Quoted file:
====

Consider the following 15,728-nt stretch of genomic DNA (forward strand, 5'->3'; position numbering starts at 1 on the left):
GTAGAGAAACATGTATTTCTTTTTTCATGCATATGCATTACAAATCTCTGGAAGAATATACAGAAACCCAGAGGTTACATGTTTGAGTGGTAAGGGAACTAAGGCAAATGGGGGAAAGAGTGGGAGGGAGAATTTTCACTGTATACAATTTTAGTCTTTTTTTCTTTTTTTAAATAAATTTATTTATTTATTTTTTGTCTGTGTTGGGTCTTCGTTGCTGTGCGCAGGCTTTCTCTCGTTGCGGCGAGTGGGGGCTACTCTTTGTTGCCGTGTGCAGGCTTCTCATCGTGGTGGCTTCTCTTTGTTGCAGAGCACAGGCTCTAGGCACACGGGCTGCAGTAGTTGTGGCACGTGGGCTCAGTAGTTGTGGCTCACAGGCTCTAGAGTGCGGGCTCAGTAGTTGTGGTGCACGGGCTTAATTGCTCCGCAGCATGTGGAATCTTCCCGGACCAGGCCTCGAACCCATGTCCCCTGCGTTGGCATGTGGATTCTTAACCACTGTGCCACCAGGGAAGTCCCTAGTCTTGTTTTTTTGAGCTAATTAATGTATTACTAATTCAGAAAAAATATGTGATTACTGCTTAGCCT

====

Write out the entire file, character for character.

Consider the following 15,728-nt stretch of genomic DNA (forward strand, 5'->3'; position numbering starts at 1 on the left):
GTAGAGAAACATGTATTTCTTTTTTCATGCATATGCATTACAAATCTCTGGAAGAATATACAGAAACCCAGAGGTTACATGTTTGAGTGGTAAGGGAACTAAGGCAAATGGGGGAAAGAGTGGGAGGGAGAATTTTCACTGTATACAATTTTAGTCTTTTTTTCTTTTTTTAAATAAATTTATTTATTTATTTTTTGTCTGTGTTGGGTCTTCGTTGCTGTGCGCAGGCTTTCTCTCGTTGCGGCGAGTGGGGGCTACTCTTTGTTGCCGTGTGCAGGCTTCTCATCGTGGTGGCTTCTCTTTGTTGCAGAGCACAGGCTCTAGGCACACGGGCTGCAGTAGTTGTGGCACGTGGGCTCAGTAGTTGTGGCTCACAGGCTCTAGAGTGCGGGCTCAGTAGTTGTGGTGCACGGGCTTAATTGCTCCGCAGCATGTGGAATCTTCCCGGACCAGGCCTCGAACCCATGTCCCCTGCGTTGGCATGTGGATTCTTAACCACTGTGCCACCAGGGAAGTCCCTAGTCTTGTTTTTTTGAGCTAATTAATGTATTACTAATTCAGAAAAAATATGTGATTACTGCTTAGCCT